If Biden really was too busy, then why not the First Lady, or Secretary of State John Kerry, or even Kerry’s predecessor, Hillary Clinton – you would have thought Hillary would have been chomping at the bit to attend, eager for parallels to be drawn between her and Britain’s first woman prime minister. In diplomatic terms, the delegation was lower-level than the one Obama sent to Venezuela for the funeral of the anti-American dictator Hugo Chavez last month (that was led by Democrat Congressman Gregory Meek,(who perhaps fittingly has been accused of having corrupt ties to the Chavez regime).
The snub comes as no surprise to us Brits who follow US politics – it’s entirely in keeping with the petty disrespect Obama is fond of showing his opponents, and will no doubt go down well with left-wingers both at home and abroad. And Obama has shown before what little regard he has for the “special relationship” between his country and Britain, from his decision to return, in a fit of anti-colonialist pique, the bust of Winston Churchill that was presented to George W Bush after 9/11, to his thoughtless and embarrassing gifts for former PM Gordon Brown (a set of DVDs) and the Queen (an iPod).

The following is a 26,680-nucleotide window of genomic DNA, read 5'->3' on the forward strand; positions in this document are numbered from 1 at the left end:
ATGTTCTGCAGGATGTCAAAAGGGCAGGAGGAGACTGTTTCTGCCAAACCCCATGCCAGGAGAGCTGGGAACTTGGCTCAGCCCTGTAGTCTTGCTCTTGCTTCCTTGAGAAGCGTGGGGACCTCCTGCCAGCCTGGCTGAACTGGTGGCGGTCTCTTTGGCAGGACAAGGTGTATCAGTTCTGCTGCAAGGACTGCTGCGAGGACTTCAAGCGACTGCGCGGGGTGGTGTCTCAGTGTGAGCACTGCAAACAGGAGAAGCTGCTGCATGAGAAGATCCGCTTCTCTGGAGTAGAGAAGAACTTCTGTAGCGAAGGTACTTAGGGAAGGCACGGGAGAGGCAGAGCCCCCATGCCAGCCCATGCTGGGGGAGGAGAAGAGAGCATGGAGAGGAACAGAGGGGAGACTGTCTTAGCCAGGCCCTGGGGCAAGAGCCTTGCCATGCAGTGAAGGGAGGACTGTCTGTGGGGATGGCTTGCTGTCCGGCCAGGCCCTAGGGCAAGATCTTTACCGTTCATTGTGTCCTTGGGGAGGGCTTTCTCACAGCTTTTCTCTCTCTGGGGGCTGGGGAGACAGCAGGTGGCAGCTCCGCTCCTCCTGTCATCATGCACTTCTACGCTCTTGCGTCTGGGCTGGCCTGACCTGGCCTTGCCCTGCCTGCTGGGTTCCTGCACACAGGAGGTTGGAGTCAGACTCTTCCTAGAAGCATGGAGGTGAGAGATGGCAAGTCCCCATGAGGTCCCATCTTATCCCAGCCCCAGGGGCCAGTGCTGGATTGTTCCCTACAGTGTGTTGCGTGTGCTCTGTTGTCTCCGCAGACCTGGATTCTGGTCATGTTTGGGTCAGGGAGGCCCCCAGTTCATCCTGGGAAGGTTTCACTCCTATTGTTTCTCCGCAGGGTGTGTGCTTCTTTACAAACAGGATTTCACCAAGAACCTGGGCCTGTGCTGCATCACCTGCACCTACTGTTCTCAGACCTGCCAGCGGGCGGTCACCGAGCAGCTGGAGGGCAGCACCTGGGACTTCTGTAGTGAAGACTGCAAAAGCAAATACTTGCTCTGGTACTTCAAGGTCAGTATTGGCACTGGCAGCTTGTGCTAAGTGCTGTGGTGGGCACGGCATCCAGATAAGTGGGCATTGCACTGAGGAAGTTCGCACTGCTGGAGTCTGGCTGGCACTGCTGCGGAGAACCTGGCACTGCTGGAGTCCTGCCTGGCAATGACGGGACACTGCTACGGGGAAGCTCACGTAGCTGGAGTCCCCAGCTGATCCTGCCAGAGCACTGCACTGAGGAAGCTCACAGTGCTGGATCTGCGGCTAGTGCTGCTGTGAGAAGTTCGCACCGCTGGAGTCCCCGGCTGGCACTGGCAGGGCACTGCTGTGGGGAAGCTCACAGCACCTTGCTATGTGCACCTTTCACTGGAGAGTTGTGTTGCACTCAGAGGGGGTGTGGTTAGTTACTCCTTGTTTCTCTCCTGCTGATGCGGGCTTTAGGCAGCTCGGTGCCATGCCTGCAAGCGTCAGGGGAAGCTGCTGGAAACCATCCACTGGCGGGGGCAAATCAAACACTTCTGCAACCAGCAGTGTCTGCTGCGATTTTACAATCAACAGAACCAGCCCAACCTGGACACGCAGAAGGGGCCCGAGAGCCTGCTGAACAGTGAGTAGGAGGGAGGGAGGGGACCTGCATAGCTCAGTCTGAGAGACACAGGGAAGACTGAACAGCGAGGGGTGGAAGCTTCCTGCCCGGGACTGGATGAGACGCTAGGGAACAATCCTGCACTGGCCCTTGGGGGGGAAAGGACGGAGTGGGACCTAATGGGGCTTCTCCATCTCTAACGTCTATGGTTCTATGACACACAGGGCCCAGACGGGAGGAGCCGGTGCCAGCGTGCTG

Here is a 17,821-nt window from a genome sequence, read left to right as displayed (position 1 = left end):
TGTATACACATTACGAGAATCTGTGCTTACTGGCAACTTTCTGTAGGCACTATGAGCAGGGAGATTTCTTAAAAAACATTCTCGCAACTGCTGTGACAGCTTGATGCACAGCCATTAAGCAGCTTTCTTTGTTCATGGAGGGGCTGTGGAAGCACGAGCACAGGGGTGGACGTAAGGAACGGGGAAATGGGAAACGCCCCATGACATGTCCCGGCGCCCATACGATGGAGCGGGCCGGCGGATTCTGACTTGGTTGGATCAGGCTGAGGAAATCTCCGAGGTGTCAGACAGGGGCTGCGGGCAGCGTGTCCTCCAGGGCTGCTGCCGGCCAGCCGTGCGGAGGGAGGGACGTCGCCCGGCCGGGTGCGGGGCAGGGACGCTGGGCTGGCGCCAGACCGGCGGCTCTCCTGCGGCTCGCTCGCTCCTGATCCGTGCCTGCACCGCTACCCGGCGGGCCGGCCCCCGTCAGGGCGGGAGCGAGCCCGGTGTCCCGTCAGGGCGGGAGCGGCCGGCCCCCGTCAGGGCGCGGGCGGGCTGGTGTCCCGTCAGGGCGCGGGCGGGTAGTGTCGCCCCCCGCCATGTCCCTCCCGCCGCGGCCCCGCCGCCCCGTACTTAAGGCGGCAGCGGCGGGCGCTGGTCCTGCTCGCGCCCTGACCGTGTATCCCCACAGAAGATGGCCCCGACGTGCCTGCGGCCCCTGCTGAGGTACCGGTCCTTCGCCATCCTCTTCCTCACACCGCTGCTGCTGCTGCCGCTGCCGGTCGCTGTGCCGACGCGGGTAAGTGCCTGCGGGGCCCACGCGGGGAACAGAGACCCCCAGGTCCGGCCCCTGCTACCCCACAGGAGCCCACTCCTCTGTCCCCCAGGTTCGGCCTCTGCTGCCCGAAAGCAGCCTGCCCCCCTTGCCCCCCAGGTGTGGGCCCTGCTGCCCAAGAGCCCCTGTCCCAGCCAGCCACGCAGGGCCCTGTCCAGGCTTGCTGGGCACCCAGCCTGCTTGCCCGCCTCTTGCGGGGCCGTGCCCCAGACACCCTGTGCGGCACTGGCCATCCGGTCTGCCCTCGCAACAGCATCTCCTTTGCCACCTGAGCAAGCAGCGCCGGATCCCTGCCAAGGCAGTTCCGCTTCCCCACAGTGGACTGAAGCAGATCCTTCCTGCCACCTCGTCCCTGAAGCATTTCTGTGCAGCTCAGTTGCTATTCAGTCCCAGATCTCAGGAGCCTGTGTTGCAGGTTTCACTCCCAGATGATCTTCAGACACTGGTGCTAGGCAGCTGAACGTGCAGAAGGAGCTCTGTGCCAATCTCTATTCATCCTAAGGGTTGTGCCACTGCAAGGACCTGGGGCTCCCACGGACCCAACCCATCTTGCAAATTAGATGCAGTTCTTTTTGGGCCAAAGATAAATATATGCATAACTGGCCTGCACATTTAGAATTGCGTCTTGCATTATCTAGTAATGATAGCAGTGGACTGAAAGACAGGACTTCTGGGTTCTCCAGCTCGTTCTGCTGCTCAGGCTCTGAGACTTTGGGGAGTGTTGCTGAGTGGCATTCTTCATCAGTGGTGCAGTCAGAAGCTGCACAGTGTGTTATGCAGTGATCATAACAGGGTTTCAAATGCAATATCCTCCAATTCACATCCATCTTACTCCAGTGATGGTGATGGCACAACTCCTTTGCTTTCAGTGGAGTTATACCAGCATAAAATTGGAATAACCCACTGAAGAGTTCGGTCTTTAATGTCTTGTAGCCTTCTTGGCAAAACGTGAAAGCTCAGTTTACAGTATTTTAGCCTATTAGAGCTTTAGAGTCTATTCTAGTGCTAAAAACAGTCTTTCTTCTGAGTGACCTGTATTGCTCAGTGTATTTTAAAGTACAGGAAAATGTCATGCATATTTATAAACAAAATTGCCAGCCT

British conservatives won’t be particularly bothered by the Obama administration’s lack of respect. We – and no doubt Lady Thatcher herself – would rather have the cold-warriors Schultz and Baker, along with the likes of Cheney, Newt and Bachmann, paying their respects than the oafish Biden or the feeble appeaser Kerry (who in tandem with Obama would surely have prolonged the Cold War by another couple of decades, if not lost it altogether).
Lady Thatcher, of course, stood for just about everything that Obama opposes and sneers at: free enterprise, low taxes and the cause of the individual against the state home; and standing should-to-should with allies, and facing down intimidation by adversaries instead of indulging them, abroad.
So we’re not going to hold Obama’s snub against him. After all, the tributes paid to Lady Thatcher from all quarters over the past few days will have been a stark reminder of his own failings and shortcomings, both at home and on the foreign stage. Obama must already be painfully aware of how insignificant a figure America’s first black president will appear in the history books, when set alongside the first woman to lead a Western democracy.